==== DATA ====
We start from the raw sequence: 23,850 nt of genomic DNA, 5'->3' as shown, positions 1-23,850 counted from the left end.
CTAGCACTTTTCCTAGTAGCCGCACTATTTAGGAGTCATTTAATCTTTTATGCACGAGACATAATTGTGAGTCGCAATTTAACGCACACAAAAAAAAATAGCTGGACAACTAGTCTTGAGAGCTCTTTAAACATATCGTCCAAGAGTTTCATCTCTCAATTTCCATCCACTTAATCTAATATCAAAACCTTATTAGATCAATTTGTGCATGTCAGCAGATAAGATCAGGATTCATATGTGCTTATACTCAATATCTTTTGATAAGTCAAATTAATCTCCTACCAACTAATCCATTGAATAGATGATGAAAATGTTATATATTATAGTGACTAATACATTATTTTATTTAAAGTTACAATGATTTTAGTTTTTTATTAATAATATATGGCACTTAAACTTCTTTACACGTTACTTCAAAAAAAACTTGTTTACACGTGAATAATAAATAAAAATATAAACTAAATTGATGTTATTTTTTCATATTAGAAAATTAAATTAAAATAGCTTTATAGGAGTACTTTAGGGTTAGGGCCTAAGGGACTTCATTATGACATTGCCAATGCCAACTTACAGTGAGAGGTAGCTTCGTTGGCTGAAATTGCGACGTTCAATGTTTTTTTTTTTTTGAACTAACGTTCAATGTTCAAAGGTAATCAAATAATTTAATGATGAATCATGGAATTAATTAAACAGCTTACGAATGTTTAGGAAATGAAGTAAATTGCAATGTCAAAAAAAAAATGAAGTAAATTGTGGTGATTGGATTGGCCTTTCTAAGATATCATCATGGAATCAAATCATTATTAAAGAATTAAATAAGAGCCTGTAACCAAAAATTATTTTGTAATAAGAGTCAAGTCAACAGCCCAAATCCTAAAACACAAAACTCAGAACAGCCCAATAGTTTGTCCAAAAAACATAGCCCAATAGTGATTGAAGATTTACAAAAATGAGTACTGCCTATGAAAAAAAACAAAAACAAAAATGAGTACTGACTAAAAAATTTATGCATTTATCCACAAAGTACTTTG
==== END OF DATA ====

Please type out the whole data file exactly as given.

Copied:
We start from the raw sequence: 23,850 nt of genomic DNA, 5'->3' as shown, positions 1-23,850 counted from the left end.
CTAGCACTTTTCCTAGTAGCCGCACTATTTAGGAGTCATTTAATCTTTTATGCACGAGACATAATTGTGAGTCGCAATTTAACGCACACAAAAAAAAATAGCTGGACAACTAGTCTTGAGAGCTCTTTAAACATATCGTCCAAGAGTTTCATCTCTCAATTTCCATCCACTTAATCTAATATCAAAACCTTATTAGATCAATTTGTGCATGTCAGCAGATAAGATCAGGATTCATATGTGCTTATACTCAATATCTTTTGATAAGTCAAATTAATCTCCTACCAACTAATCCATTGAATAGATGATGAAAATGTTATATATTATAGTGACTAATACATTATTTTATTTAAAGTTACAATGATTTTAGTTTTTTATTAATAATATATGGCACTTAAACTTCTTTACACGTTACTTCAAAAAAAACTTGTTTACACGTGAATAATAAATAAAAATATAAACTAAATTGATGTTATTTTTTCATATTAGAAAATTAAATTAAAATAGCTTTATAGGAGTACTTTAGGGTTAGGGCCTAAGGGACTTCATTATGACATTGCCAATGCCAACTTACAGTGAGAGGTAGCTTCGTTGGCTGAAATTGCGACGTTCAATGTTTTTTTTTTTTTGAACTAACGTTCAATGTTCAAAGGTAATCAAATAATTTAATGATGAATCATGGAATTAATTAAACAGCTTACGAATGTTTAGGAAATGAAGTAAATTGCAATGTCAAAAAAAAAATGAAGTAAATTGTGGTGATTGGATTGGCCTTTCTAAGATATCATCATGGAATCAAATCATTATTAAAGAATTAAATAAGAGCCTGTAACCAAAAATTATTTTGTAATAAGAGTCAAGTCAACAGCCCAAATCCTAAAACACAAAACTCAGAACAGCCCAATAGTTTGTCCAAAAAACATAGCCCAATAGTGATTGAAGATTTACAAAAATGAGTACTGCCTATGAAAAAAAACAAAAACAAAAATGAGTACTGACTAAAAAATTTATGCATTTATCCACAAAGTACTTTG